• Mood and Well-being: Exercise stimulates the release of endorphins, which are natural mood enhancers, helping to alleviate stress, anxiety, and depression often associated with arthritis. 

Choosing the Right Exercises

When it comes to exercising with arthritis, it is crucial to select activities that are appropriate for individuals while providing the desired benefits. Here are some exercise options that are generally well-suited for individuals with arthritis: 

Low-Impact Aerobic Exercises: 

  • Walking: A simple and accessible activity that aids in joint mobility, cardiovascular health, and overall well-being. 
  • Swimming or Water Aerobics: Buoyancy in water reduces stress on the joints while providing resistance for muscle strengthening and flexibility. 
  • Cycling: Stationary or outdoor biking is a low-impact option that promotes joint mobility and cardiovascular fitness. 

Range-of-Motion Exercises: 

Tai Chi: This ancient Chinese practice incorporates gentle movements and deep breathing, enhancing balance, flexibility, and joint range of motion. 

Yoga: Yoga poses and stretches can improve joint flexibility, muscle strength, and overall relaxation. 

Pilates: Focusing on core strength, Pilates exercises can help stabilize and support the joints, particularly the spine. 

Strength Training: 

  • Resistance Bands: These versatile bands provide resistance for muscle strengthening without putting excessive stress on the joints. 
  • Weight Machines: Using weight machines at appropriate resistance levels can help build muscle strength and protect the joints.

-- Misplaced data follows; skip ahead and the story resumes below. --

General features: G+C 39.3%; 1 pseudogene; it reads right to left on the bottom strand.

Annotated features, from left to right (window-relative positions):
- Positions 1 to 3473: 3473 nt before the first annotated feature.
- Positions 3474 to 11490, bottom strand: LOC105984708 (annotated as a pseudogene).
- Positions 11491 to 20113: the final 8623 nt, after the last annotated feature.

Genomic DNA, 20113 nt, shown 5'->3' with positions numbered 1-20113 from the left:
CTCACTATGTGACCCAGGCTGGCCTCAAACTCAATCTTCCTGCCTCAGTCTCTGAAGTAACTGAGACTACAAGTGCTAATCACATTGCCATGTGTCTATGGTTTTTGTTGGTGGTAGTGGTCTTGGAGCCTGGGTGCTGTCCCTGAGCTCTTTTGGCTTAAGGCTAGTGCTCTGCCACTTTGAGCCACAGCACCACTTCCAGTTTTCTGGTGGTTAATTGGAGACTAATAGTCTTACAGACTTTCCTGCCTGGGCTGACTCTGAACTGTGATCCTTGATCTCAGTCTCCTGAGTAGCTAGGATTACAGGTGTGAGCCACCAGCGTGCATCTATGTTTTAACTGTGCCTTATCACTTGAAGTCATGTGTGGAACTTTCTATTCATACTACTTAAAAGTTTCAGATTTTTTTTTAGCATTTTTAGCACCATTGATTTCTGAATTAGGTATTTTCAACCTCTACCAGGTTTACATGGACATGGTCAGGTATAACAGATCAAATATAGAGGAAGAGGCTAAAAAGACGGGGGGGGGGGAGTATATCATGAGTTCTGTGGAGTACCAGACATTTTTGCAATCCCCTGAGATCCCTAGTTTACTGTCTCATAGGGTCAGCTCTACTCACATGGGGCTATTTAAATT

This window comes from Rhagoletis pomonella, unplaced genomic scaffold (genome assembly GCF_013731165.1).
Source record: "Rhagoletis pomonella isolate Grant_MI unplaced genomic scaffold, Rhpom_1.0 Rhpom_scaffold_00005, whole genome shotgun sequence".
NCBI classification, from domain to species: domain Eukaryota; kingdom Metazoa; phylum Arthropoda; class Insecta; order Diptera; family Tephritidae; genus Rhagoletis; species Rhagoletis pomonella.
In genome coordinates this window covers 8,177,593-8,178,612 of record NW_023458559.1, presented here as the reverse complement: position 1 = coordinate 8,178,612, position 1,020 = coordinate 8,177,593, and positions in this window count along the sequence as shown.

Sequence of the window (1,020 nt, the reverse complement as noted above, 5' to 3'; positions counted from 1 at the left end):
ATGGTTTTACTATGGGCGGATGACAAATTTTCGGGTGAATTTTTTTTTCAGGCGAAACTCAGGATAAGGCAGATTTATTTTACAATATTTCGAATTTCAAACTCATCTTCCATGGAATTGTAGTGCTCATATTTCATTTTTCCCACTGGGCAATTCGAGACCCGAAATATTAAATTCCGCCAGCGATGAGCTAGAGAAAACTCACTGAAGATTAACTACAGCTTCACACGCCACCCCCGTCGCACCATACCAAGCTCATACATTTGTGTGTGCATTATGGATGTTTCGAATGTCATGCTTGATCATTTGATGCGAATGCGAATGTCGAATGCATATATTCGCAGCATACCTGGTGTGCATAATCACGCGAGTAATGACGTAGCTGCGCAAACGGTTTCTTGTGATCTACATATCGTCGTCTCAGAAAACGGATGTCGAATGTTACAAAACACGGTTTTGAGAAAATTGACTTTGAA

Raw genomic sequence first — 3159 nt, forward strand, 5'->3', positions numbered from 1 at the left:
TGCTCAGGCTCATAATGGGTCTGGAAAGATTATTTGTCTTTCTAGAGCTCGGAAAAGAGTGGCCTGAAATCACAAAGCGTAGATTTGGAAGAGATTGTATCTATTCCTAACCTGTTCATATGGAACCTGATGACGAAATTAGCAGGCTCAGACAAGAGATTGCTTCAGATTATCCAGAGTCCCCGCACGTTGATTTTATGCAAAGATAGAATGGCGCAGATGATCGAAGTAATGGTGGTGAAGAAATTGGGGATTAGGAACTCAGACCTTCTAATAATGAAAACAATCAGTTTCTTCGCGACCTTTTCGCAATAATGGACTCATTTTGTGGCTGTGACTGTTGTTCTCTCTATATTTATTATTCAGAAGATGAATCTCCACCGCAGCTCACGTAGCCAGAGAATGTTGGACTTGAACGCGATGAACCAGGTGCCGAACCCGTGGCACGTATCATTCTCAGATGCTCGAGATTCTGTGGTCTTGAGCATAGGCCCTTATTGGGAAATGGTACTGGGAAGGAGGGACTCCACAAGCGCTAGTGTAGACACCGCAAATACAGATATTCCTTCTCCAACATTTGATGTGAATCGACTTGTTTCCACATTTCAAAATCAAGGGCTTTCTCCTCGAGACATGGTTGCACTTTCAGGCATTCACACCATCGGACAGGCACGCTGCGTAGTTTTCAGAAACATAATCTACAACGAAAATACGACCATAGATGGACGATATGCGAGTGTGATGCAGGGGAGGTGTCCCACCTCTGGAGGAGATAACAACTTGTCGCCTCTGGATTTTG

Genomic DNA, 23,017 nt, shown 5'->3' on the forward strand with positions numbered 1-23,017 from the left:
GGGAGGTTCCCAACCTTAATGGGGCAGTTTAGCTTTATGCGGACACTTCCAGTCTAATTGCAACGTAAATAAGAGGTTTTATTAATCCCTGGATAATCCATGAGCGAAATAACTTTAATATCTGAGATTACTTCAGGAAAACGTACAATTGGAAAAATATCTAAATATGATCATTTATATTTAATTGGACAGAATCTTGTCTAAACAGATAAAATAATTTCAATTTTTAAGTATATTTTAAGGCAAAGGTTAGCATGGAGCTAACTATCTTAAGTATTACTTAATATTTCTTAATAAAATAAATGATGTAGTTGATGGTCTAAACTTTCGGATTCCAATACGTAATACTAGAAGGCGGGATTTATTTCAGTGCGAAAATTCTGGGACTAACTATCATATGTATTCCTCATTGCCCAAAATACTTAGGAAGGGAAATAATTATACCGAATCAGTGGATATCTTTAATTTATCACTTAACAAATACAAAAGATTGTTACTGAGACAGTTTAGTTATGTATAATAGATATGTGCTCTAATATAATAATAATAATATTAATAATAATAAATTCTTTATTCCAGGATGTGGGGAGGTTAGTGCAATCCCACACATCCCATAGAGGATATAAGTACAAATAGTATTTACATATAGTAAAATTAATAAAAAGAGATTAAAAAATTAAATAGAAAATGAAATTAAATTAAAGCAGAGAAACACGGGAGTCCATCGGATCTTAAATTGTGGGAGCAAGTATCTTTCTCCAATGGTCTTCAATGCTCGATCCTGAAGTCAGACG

Important Considerations: While exercise is beneficial for arthritis, it's crucial to keep a few considerations in mind: 

  • Consult Your Physiotherapist: Before starting any exercise program, consult with your physiotherapist or healthcare provider to ensure that it aligns with your specific needs and limitations. 
  • Start Slowly and Progress Gradually: Begin with low-impact exercises and gradually increase intensity and duration as your body allows. 
  • Listen to Your Body: Pay attention to your body's signals. If an exercise causes pain or discomfort, modify it or try a different approach. 

Exercising with arthritis can significantly improve your quality of life. By choosing the right exercises and considering your unique needs, you can safely and effectively manage your arthritis. Remember, regular consultation with your physiotherapist is key to developing a personalized exercise program that works best for you. Embrace the power of movement and discover the joy of an active lifestyle. 

About the Author

Shehan is the Lead Physiotherapist at Infinite Podiatry & Physio, located on St Peter's Street in Hereford. 

He has over 5 years and more than 8500 hours of Clinical Physiotherapy and Exercise Rehabilitation experience.

"I strive to develop a high degree of patient communication, evidence-based treatment and exercise rehabilitation protocol knowledge"

To learn more about Shehan and Infinite Podiatry & Physio, visit their website.